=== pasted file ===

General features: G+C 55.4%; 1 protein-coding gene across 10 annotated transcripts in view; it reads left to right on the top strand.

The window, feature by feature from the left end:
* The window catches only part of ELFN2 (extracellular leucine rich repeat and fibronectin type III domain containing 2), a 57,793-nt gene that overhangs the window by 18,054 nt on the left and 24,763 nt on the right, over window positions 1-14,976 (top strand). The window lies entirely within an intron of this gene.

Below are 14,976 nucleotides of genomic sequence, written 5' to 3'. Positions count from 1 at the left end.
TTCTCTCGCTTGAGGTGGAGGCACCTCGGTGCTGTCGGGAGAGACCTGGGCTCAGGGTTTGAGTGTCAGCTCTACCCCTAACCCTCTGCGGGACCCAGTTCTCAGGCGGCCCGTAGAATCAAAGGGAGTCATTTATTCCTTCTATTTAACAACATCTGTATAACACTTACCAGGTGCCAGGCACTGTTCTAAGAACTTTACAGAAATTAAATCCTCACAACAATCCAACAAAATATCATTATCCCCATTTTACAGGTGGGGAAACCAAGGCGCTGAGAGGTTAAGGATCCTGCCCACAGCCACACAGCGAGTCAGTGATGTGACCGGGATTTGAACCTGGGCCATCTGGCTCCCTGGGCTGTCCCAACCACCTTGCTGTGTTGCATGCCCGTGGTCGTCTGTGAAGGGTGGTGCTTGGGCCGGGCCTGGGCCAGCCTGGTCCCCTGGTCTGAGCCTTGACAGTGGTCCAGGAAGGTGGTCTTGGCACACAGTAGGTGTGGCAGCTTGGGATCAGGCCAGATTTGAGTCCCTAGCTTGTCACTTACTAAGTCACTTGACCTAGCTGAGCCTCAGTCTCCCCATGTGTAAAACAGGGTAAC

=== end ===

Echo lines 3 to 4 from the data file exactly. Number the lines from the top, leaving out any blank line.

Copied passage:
* The window catches only part of ELFN2 (extracellular leucine rich repeat and fibronectin type III domain containing 2), a 57,793-nt gene that overhangs the window by 18,054 nt on the left and 24,763 nt on the right, over window positions 1-14,976 (top strand). The window lies entirely within an intron of this gene.

Below are 14,976 nucleotides of genomic sequence, written 5' to 3'. Positions count from 1 at the left end.